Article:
They wouldn’t stop staring. Time would pass—I’d gaze out the window, jot down a note, follow the second hand of my watch as it swept around the dial, and run my fingers along the worn, lumpish texture of the booth’s patent blue leather seats.
I’d look up. Again, invariably, staring. But it wasn’t always the same one. It was a tag team effort, a staring post—someone always had to keep watch.
A photographer who shoots life as it happens is stymied by a subject who becomes aware of the camera. Once it’s clocked, the truth of that moment is lost and the camera becomes like a glock revealed in a negotiation between criminals. Occasionally there is intrigue, but mostly it symbolizes threat, implies mockery, violates privacy. The Mennonites no doubt stared under this presumption, but the camera and the hands that hold it wish to tell honest stories of our humanity.
The staring began to feel excessive, so I thought: Alright, I’ll play, and stared back. There were nine—two men and a gaggle of children, four boys and four girls. The gals were bespectacled in thin oval frames, white or black coifs, and shoulder-padded, loose indigo or grey dresses brushing the floor. And all the males adorned with bowl cuts, scraggly beards, charcoal wool trousers with criss-crossing leather suspenders, and band-collar oxfords of indigo, cyan, seafoam, or chambray.
But then I looked closer and what I saw was a family—two brothers whose faces you could see in the children they’ve fathered. There was something animalistic about how they cared for their young, fed their young, protected their young, how those kids only moved about the train in flock, how the staring may not have been merely vigilance but some earnest curiosity of other.
The cultural divide in the car was palpable, and in a way the camera became a bridge. One of the brothers, Joel – I have to suspect – noticed what I was trying to do by doing the same: he looked past what he saw, past himself, and toward my pith. “That’s a nice camera,” he said, breaking the impasse, and held up his point-and-shoot in comparison. “Probably takes better pictures than this.” I was taken aback by such a normal comment and how he went right to the heart of the thing. I tittered, like we had an inside joke, and glanced at his brother, arms around one of the boys peering out the window together. I jerked my head up at them as to point: “Great idea to bring the binoculars.” And just like that, other collapsed.
He asked that I join his booth, introduced me to the kids, to his brother, to his life on the Pennsylvania farmlands, and to their love of Amtrak railroading, their community of which has heartily embraced to move about and see the country. While they have more of a relationship to modernity and technology than the Amish, to be near-at-hand with Mennonites is nonetheless a collision with 16th century life. And for them, on the train, a collision with the 21st. In the Sightseer time travelers meet.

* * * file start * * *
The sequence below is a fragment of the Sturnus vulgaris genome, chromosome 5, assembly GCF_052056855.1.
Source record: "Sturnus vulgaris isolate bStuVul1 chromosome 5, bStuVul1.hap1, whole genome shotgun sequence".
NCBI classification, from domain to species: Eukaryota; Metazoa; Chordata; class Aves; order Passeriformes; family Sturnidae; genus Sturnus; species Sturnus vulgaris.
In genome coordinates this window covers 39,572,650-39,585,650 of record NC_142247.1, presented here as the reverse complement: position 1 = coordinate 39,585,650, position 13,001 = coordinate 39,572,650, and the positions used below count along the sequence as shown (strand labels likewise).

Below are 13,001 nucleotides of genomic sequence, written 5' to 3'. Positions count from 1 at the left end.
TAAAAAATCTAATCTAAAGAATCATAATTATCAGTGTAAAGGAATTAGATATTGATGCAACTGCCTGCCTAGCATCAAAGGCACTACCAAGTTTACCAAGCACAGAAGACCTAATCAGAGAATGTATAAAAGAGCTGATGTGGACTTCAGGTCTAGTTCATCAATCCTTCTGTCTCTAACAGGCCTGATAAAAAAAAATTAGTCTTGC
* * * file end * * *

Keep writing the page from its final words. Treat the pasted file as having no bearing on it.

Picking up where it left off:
Living in a noisy world encourages you to speak over it, to speak over yourself. But the Mennonites were soft spoken, whisperers even, a reflection of the world they come from. The conversations amongst themselves imperceptible even in the quietude of the Sightseer at close range. Their bodies spoke softly, too. Soft in stillness, soft in movement, each gesture careful and considerate of its surroundings. They moved at the pace of nature, like trees that sway in the breeze.
Joel was a delight to engage with, grace embodied. The children watched our conversation, watched their Father, their Uncle, with great curiosity. One by one they modeled him, came closer, surrounded me, took interest, looked me over, abandoned fear. Had they never been so close to someone from the outside?
He asked if I were ever in Pennsylvania would I come to visit them. “I’d love to take you on a horse and buggy ride.” He slid his card with an illustration of a stallion across the table: Rock Oak Farm, Sale Prepping and Training. “I’d love to have you stop by,” said with a gentle charm, smiling with his eyes.
The other folks in the car were in disbelief, still in their posture of judgment, just how I was moments earlier. I offered my name and email wondering if I should brush up on my Pennsylvania Dutch as a potential community recruit. But no sales calls thus far.
The train slowed and the conductor announced we’d have a fifteen minute fresh air / smoke stop. As Joel got off with the kids, he asked if I needed anything from the store. “No, my friend, thank you,” pausing from writing to answer, thinking nothing of it beyond my own discomfort with accepting a kind offer.
Ten minutes later, the family flowed back in, the girls squeezing into the adjacent booth and the boys perched on a row of seating in front of me parallel to the windows. Joel followed and leaned over the backrest of the girl’s booth, handing them each a Klondike bar, and then over to the boys, too. He turned to my booth, looked at me, and extended his hand.
I can’t touch with words the generosity that emanated from such a simple gesture, but I was moved beyond measure, like he had just adopted me as one of his own. And immediately after, tickled by the comedic value: A Mennonite man bought me a Klondike bar.
There is a last time we'll do everything—our last car ride, last coffee, a last kiss, a last breath. This was the last time that will happen to me, I’m sure of it. So in a bizarre twist of humor and the sacred, along with Joel's children, nieces, and nephews, I indulged in total bliss. And knew whatever they were wearing, whatever their beliefs, whatever their way of life, and whatever mine, that sweet, creamy, nostyglic ice cream novelty was making us all feel just the same.